Greek Shipping News Cuts
Week 37 - 2008

 

Greece appoints new minister of Merchant Marine

---Nigel Lowry, Athens - Friday 12 September 2008
Mr Voulgarakis quit after days of mounting criticism amid allegations of unethical real estate dealings by companies tied to the then-minister.
A week ago, a clearly rattled Mr Karamanlis had stood by his embattled minister but criticism from senior figures in the ruling party was barely being contained.
Mr Voulgarakis, who came to the shipping ministry a year ago after terms as Minister of Public Order and then Culture, was defiant in his valedictory letter, claiming he resigned to protect the government from slander.
Allegations against Mr Voulgarakis were the culmination of a series of alleged scandals that have brought the governing conservatives low in opinion polls.
Source: http://lloydslist.com/ll/news/greece-appoints-new-minister-of-merchant-marine/20017570375.htm


Athens: 36 Speakers to present at biggest ship finance event of the year in southern Europe
The biggest ship finance event of the year in southern Europe will take place in Athens, Greece on Thursday 9 October 2008. For the 10th concecutive year Marine Money's Greek Ship Finance Forum presents an impressive and topical Agenda.
Amongst the speakers at the conference will be the CEOs of many of Greece's foremost public and private shipping companies, leading commercial and investment bankers and many other leaders in the field of shipping, ship broking and chartering, shipping finance and shipping law. The morning session will be devoted to a discussion on where the $300 billion of funds will come from to pay for the current order book. The day will close with a session on alternative sources of finance including Islamic finance for Greek ship-owners and the Athens Stock Exchange as an option for companies going public.
Speakers include:
Mr. Michael G. Alexiou, Managing Partner, Alexiou & Co.
Mr. Ulf B Andersson, Head of Shipping, Nordea Bank Finland Plc, London Branch
Mr. George Arcadis, CEO & General Manager, Fortis Bank Greek Branch
Mr. Anthony C. Argyropoulos, Managing Director, Cantor Fitzgerald & Company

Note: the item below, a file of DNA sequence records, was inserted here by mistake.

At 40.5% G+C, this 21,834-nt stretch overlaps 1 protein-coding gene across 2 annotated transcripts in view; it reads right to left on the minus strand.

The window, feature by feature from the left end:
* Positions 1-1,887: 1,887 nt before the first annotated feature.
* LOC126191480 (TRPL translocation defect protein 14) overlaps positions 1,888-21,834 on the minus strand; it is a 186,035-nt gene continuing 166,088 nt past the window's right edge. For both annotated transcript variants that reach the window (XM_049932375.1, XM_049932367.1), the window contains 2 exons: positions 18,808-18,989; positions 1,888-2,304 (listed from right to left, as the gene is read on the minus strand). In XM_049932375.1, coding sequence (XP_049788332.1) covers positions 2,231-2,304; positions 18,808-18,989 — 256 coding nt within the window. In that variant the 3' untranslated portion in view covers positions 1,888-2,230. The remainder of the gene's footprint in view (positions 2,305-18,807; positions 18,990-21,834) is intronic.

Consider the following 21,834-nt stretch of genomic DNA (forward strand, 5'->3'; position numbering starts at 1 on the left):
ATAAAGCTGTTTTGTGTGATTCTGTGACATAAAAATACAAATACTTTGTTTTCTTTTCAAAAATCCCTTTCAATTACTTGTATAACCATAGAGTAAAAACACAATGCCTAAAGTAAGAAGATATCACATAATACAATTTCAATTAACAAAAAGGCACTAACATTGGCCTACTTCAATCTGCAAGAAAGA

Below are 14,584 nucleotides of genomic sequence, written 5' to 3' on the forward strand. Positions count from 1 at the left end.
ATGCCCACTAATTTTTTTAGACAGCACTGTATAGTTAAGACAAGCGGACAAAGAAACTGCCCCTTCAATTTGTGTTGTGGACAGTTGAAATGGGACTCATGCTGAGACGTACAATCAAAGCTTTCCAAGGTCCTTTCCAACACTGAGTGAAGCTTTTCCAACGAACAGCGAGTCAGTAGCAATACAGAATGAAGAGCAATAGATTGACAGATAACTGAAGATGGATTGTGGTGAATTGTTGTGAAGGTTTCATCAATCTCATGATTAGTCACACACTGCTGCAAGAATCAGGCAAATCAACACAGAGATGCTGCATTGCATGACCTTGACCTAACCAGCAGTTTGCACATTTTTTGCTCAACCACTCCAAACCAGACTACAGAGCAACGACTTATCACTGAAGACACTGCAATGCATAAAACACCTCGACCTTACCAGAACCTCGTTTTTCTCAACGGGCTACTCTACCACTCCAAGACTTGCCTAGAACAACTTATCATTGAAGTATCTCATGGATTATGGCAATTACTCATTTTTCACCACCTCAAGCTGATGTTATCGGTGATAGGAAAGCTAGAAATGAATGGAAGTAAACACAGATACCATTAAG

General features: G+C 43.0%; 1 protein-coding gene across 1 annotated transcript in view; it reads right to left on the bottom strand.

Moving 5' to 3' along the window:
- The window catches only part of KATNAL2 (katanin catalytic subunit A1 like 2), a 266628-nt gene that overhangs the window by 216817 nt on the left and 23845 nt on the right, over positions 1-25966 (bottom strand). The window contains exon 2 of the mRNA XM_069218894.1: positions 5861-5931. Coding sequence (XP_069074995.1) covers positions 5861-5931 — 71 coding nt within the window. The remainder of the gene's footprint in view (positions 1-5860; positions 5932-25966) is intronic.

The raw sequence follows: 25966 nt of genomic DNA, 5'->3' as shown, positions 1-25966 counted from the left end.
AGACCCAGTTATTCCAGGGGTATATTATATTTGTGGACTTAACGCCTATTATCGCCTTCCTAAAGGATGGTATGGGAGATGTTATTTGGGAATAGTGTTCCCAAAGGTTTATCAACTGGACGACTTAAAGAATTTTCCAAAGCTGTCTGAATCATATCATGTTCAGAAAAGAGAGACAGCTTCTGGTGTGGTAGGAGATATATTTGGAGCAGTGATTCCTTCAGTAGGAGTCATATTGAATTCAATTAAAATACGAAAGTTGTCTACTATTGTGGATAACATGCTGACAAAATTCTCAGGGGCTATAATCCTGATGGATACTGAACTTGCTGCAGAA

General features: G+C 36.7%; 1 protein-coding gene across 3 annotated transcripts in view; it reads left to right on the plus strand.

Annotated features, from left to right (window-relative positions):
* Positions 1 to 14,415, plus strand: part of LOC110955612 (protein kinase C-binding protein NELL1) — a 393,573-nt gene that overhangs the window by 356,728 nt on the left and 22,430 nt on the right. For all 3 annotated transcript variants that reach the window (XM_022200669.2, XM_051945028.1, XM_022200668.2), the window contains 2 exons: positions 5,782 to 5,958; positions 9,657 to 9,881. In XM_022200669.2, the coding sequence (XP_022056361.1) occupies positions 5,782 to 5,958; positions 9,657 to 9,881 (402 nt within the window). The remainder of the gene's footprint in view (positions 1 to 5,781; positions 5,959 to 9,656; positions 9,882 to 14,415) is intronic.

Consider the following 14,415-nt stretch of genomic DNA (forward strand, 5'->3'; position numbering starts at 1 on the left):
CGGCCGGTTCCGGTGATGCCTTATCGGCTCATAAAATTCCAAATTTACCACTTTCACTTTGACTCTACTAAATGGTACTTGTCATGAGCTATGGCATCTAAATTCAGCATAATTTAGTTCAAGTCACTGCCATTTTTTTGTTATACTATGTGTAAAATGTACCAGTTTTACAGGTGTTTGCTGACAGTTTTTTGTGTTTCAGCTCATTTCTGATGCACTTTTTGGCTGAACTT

Mr. Tony Backos, Partner, International Corporate Group, Watson, Farley & Williams
Mr. Gust Biesbroeck, Global Head Transportation, Energy Commodities and Transportation, Fortis Bank N.V.
Miss Cindy Cahill, Partner, Climate Change and Sustainability, Deloitte & Touche
Mr. Ronald Dal Bello, Senior Vice President, First Ship Lease (Switzerland) AG
Mr. Sotiris Dushas, CEO and President, Alba Maritime Services SA
Mr. Brett M. Esber, Partner, Blank Rome LLP
Mr. Elliott Etheredge, Executive Director, J.P. Morgan
Ms. Angeliki Frangou, Chairman and CEO, Navios Maritime Holdings Inc.
Mr. David E.K. Frischkorn, Jr., Vice Chairman-Corporate Finance, Dahlman Rose & Co. LLC
Mr. Joseph M. Giacobbe, Managing Director, Investment Banking, Banc of America Securities LLC
Mr. George D. Gourdomichalis, President, G. Bros Maritime S.A.
Mr. Erik Helberg, Head of Shipping Research, Pareto Securities ASA
Mr. Spyros Kapralos, President, Athens Stock Exchange
Mr. George Karageorgiou, CEO & Co-Founder, Globus Maritime Limited.
Mr. James R. Lawrence, President of MTI Network and Chairman of Marine Money International, Marine Money International
Mr. Ioannis Lazaridis, CFO, Capital Product Partners LP
Mr. Michail Livanos, CFO, Grandunion Inc.
Mr. Evangelos M. Marinakis, Chairman, Capital Product Partners L.P.
Mr. Christos Megalou, Managing Director - Investment Banking, Credit Suisse Securities (Europe) Limited